Buchanan is almost the only public figure in the United States who regards this as dangerous folly. Critics of empire have never been popular. They are usually denounced for lack of patriotism or nationalism or xenophobia. Edsall is an interesting case, for recently he came up with an unusual line of attack. In his response to Sunday's article, Buchanan reminded the Washington Post of Edsall's onslaught on him from a few months back: "Will you folks please make up your minds as to whether I am turning the Reform Party into a haven for Bolsheviks or a tree house for Nazis? Your Tom Edsall has us confused." Buchanan is referring here to a Post article in which Edsall wrote breathlessly that a "once-marginal Marxist-Leninist group has become a major force in the Reform Party, aligning itself with Patrick J. Buchanan in what many members say is an effort to take control of the party." The words are almost the same "Marxist-Leninist" has simply been substituted for "extreme right." The purpose is also the same: the destruction of Pat Buchanan's reputation.
The ferocity of the vituperation that continues to be directed at Pat Buchanan is indeed extraordinary. It has nothing whatsoever to do with his supposedly socially conservative views. He has always held them and this did not stop CNN or NBC from offering him lucrative contracts in the past. Many people on the Right, including figures like Bob Dole or Dick Cheney or Jack Kemp, who by and large enjoy favorable media coverage, share his stance on abortion. Buchanan's crime was to attack the American empire. By doing so, he threatened the interests of media, academic, financial and corporate elites. An American empire is very good for them. They make lots of money and swagger round the world feeling very important. It does not do much for the overwhelming majority of Americans who do not move in elite circles. But who cares about them?
It is instructive to recall that the character assassination of Buchanan only started after he came out in opposition to the Gulf War. Up until then he was in very good standing among "neo-conservatives," their fat Foundations and their media allies. Now all of a sudden A. M. Rosenthal discovered that Buchanan was "anti-Semitic." Rosenthal's conclusion was based on a fraud that he deliberately perpetrated. He took sentences from one Buchanan column, joined them up with sentences from another column and made it seem as if Buchanan was arguing that Jews were forcing war on the United States in which the only casualties would be non-Jews. The fraud worked and in no time it became conventional wisdom that Buchanan was "anti-Semitic." No one seemed to find it extraordinary that a man who had been speaking out vociferously on every subject under the sun for almost three decades could have hidden such terrible prejudices so successfully.
The "anti-Semitic" card trumps all others in US politics. And it served to discredit from the start Buchanan's emerging critique of the US-dominated global order. It is critical to our imperial masters that there should be no discussion of where their policy is leading America. As Buchanan put it at the Second Annual Antiwar.com conference in March: "Foreign policy, they tell us, is not an issue in this election year. By that they mean it is off the table, a matter already decided upon and settled by those who know what is best for America. So they, and their media auxiliaries, redirect our attention away from foreign policy to such burning national issues as the dating policy at Bob Jones University." Campaign trivia about who's in and who's out, who has the best "spin doctor," who has won the "image" game only these vexing issues are to be debated.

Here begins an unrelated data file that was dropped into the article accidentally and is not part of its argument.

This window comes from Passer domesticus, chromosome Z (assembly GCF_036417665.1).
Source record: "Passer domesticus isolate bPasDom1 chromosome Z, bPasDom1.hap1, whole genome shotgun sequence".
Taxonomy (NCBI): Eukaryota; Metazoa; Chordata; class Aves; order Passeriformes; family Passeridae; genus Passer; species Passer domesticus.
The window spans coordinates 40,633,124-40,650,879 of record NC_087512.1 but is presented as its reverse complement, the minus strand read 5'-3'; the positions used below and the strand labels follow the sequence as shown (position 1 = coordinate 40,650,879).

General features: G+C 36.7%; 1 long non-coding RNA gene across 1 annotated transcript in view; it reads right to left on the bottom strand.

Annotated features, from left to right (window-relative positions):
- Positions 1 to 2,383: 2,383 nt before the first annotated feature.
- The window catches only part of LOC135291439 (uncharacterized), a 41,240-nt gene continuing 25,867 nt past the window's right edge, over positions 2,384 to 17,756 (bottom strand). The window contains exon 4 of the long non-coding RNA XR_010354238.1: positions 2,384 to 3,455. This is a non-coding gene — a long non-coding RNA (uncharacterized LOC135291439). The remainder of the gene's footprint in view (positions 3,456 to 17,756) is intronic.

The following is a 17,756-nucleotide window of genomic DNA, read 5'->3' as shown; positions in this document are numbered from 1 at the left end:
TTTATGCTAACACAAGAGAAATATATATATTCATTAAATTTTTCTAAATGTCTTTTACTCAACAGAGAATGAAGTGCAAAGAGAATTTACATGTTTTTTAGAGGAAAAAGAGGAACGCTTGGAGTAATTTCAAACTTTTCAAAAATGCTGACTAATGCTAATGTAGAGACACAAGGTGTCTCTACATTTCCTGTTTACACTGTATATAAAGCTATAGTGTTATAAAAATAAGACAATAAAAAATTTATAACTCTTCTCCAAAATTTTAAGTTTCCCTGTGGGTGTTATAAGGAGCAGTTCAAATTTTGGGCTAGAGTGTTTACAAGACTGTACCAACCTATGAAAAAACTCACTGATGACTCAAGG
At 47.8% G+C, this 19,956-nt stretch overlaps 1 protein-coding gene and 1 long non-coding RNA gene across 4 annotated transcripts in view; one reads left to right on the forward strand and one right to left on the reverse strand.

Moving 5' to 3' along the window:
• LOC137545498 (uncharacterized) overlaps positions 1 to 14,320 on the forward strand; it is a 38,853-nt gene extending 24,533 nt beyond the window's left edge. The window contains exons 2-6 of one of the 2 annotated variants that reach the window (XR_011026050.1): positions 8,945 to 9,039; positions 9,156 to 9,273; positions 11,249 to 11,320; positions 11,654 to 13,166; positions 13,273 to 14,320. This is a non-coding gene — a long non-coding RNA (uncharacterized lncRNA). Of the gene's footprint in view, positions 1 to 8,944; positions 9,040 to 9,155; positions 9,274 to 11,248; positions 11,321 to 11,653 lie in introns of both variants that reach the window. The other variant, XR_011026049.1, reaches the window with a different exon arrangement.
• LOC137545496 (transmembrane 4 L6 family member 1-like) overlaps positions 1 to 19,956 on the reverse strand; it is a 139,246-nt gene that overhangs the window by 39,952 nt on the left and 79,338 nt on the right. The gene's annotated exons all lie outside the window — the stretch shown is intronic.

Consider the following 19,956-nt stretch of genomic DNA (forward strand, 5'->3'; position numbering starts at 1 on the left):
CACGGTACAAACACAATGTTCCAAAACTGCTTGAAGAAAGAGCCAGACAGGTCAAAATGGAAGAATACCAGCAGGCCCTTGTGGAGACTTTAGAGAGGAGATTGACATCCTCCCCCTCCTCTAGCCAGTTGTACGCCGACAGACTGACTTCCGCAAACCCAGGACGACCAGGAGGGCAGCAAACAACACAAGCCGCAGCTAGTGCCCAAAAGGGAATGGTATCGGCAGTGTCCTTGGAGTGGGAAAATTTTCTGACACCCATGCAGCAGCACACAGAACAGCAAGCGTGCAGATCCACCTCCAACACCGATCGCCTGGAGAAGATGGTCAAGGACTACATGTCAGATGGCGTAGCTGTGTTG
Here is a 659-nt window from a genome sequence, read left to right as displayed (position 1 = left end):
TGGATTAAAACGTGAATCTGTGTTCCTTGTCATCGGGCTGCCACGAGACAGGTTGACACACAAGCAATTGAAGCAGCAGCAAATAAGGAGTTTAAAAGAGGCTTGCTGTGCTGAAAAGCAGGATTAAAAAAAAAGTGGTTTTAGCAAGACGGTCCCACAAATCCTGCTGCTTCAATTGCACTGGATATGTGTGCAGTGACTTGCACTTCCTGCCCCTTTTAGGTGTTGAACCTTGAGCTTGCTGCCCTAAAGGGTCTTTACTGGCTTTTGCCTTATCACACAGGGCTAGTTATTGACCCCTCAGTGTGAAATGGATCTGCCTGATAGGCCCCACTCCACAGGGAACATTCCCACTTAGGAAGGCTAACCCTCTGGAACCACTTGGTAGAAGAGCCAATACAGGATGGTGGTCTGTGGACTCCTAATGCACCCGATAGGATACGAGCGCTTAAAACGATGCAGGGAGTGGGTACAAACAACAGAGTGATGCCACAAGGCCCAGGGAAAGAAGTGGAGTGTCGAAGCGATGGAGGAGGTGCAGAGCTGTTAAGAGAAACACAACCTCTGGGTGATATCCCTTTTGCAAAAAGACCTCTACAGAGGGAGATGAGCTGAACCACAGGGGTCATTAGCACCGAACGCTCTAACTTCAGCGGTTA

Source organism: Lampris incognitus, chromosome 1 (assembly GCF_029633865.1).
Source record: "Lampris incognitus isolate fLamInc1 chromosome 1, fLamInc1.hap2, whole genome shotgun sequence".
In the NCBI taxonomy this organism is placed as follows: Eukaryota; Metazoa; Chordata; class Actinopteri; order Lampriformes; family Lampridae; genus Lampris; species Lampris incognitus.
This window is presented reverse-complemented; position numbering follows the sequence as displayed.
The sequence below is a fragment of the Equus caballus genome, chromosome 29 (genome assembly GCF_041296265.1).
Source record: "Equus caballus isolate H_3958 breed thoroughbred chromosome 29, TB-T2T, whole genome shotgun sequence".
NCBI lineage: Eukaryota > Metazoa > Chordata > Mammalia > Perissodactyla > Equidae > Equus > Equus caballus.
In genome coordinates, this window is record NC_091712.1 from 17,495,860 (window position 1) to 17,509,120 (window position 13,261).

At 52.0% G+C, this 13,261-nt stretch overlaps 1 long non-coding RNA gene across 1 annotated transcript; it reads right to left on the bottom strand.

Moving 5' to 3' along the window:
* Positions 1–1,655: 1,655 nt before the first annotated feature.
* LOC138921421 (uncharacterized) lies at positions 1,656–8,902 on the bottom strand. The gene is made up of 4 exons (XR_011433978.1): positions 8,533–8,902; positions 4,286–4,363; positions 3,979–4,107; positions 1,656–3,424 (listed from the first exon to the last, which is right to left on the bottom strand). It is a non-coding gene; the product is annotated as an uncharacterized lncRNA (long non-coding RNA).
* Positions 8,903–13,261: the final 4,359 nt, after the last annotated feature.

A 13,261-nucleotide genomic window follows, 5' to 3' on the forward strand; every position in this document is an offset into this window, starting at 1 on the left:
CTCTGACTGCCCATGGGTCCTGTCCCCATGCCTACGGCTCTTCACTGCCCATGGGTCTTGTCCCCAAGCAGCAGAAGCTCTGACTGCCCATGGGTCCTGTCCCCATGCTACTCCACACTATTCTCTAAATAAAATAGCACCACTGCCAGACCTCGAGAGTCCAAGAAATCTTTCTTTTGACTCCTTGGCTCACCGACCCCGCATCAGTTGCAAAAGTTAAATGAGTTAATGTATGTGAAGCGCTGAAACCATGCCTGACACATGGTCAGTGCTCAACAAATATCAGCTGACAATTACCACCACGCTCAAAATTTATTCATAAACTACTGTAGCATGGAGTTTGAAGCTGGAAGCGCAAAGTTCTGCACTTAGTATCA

Thus, the armchair warriors, the benchwarmers of the corporate boardrooms, the military contractors, the registered agents of foreign governments, and the professional foreign policy "experts" get a free run for their money. The United States recklessly continues to pursue its agenda of global dominance. Whether in Europe, Asia, Latin America, or Africa there must be no countervailing power to the United States. In Europe the United States must undermine the European Union at very turn, and provoke conflicts so as to establish the indispensability of NATO. In Asia, the United States must contain China, defend Taiwan and South Korea, prevent the emergence of Japan as a serious world power, undermine Indonesia and Malaysia, and whip up fear of North Korea. Russia is to be kicked out of Europe, surrounded by NATO client states and denied access to the oil riches of the Caspian Sea. Latin America must become one giant North Atlantic Free Trade Area, the better for us to coerce them towards "market democracy" which, of course, has nothing to do with markets or democracy.
As Buchanan put it, "this is hubris; this is triumphalism; this is the arrogance of power; this is America's Brezhnev doctrine…Because of our sanctions on scores of nations, cruise missile strikes upon others, and intervention in the internal affairs of still others in the wake of the Cold War, a seething resentment of America is brewing all over the world. And the haughty attitude of our foreign policy elite only nurses the hatred. Hearken, if you will, to the voice of our own Xenia, Madeline Albright, announcing new air strikes on Iraq: 'If we have to use force, it is because we are America. We are the indispensable nation. We stand tall. We see farther into the future.' Now I count myself an American patriot. But if this Beltway braggadocio about being the world's 'indispensable nation' has begun to grate on me, how must it grate upon the Europeans, Russians, and peoples subject to our sanctions because they have failed, by our lights, to live up to our standards? And how can all our meddling not fail to spark some horrible retribution?" It is hard to think of a question demanding a more urgent answer. And that is precisely why it must never be raised. And why anyone who does raise will be attacked, slandered and discredited again and again.